|This image from NASA's ASTER instrument on the Terra satellite shows|
a signature of hot ash and gases flowing down the flank of Merapi volcano
as well as a hot spot on the central dome. Image taken on November 1.
|Merapi in eruption; images from|
Clara Prima/AFP/Getty Images posted
A more dangerous condition may arise if pressurized gases inside the collapsing dome decompress rapidly, forming blowouts. Jon Fink and I considered some of these conditions in a paper in Nature, vol. 363, pp. 612-615, 1993. This paper was motivated by the fact that a pyroclastic flow on Mount Unzen on June 3, 1991, killed three volcanologists who were on high ground that had escaped damage from pyroclastic flows earlier in the eruption. What happened? We speculated that a section of the dome containing slightly more volatiles than earlier collapsed sections produced a pyroclastic flow that had higher velocities than had been produced in earlier volatile-poor eruptions. We concluded that velocity excesses of over 100 m/sec could be caused by decompression of gases in such a section. These flows would not be confined to valleys, such as the flows to date appear to have been at Merapi, but can have broader extent and longer runout distances. The lateral blast at Mount St.Helens was such a blast.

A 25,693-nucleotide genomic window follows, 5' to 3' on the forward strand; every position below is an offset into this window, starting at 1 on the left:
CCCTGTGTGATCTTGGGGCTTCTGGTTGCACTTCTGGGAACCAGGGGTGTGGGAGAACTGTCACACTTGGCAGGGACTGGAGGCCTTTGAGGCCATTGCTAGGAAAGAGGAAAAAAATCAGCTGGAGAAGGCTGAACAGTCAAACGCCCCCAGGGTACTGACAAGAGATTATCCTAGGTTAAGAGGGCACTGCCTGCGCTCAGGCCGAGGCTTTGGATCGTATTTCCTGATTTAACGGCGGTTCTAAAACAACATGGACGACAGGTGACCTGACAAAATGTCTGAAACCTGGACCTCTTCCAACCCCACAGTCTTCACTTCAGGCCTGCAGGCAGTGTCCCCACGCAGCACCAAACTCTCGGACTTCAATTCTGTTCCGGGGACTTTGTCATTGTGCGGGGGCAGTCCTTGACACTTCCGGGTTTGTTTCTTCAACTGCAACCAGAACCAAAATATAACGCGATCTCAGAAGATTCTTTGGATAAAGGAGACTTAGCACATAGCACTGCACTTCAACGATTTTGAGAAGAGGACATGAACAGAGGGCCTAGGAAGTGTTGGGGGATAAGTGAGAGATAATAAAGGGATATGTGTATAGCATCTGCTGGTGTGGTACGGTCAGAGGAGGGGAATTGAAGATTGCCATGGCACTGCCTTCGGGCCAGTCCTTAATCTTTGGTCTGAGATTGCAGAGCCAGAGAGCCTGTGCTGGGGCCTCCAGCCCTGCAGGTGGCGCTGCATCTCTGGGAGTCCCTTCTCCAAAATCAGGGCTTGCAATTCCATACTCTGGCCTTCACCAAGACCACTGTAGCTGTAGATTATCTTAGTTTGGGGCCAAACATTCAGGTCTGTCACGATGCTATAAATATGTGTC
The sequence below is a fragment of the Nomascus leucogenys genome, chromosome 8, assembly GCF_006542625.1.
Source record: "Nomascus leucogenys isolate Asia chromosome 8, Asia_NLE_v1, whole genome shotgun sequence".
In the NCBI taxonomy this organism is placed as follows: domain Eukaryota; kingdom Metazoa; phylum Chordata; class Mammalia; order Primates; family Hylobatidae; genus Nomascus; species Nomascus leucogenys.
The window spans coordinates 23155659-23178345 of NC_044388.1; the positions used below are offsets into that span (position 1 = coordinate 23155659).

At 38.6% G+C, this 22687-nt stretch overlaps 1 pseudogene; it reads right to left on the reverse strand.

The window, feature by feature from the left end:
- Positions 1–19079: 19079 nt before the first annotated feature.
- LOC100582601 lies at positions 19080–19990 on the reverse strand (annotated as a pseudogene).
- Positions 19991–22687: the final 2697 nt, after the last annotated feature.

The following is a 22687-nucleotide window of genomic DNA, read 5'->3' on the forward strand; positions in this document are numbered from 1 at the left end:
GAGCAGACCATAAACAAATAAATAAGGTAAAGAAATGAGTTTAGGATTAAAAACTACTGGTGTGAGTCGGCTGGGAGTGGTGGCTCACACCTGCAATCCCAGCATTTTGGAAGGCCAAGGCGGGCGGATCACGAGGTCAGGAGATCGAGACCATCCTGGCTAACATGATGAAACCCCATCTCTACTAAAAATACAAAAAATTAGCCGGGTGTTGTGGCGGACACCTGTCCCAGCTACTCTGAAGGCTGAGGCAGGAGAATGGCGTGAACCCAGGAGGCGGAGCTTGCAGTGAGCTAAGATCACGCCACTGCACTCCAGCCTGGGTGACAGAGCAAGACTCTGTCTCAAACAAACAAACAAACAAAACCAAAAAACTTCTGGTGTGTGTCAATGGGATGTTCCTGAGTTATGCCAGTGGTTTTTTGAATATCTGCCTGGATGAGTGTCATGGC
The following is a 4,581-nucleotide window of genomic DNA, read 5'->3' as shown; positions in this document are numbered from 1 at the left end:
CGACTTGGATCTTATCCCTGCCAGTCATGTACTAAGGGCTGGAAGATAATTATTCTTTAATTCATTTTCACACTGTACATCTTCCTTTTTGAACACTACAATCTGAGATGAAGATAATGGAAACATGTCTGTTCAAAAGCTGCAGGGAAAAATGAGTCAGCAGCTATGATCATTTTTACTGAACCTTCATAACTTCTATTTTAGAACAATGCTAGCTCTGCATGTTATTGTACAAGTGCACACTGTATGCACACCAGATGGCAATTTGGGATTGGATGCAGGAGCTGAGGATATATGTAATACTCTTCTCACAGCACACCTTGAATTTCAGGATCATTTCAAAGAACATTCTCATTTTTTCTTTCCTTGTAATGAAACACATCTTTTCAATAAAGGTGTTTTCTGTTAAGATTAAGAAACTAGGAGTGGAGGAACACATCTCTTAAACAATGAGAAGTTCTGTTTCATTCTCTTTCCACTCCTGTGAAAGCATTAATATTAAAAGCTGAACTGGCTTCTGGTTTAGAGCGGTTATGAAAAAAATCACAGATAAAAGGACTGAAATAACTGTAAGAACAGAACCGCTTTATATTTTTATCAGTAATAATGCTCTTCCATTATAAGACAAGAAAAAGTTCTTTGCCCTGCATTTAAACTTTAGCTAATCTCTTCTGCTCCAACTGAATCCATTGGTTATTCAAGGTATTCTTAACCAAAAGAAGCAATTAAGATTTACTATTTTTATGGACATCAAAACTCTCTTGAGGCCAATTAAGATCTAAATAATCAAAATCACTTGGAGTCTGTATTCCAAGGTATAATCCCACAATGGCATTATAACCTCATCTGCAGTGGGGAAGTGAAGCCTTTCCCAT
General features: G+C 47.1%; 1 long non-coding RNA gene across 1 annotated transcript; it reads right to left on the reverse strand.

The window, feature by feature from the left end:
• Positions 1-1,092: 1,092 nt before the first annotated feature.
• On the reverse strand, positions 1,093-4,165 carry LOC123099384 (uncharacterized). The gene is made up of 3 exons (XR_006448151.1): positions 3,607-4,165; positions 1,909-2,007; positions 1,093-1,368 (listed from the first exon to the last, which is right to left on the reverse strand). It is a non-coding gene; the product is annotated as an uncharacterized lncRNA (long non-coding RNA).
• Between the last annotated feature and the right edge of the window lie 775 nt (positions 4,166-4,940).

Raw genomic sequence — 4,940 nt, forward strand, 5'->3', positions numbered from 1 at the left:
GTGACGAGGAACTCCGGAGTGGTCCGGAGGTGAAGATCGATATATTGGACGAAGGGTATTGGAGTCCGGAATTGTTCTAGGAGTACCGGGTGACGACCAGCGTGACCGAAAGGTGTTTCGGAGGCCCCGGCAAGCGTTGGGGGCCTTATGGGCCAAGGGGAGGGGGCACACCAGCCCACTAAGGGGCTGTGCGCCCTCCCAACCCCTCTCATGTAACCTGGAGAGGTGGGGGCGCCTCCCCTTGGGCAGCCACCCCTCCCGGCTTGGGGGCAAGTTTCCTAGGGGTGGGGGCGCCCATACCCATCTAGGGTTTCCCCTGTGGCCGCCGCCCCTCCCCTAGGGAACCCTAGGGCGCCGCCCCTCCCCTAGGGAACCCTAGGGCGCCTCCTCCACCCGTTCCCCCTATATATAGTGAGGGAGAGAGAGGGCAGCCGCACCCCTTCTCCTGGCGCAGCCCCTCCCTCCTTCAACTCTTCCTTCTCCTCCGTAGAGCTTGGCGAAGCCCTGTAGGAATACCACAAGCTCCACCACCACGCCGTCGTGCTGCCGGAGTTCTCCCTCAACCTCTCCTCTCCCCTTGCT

In spite of the inconveniences and economic consequences, it is necessary to evacuate people from areas around the volcanic summit that appear safe based on the trajectories of small, gravity-driven pyroclastic flows, but that may be devastated by more gas-rich eruptions. Reportedly, about 200,000 people have been displaced by the current eruption.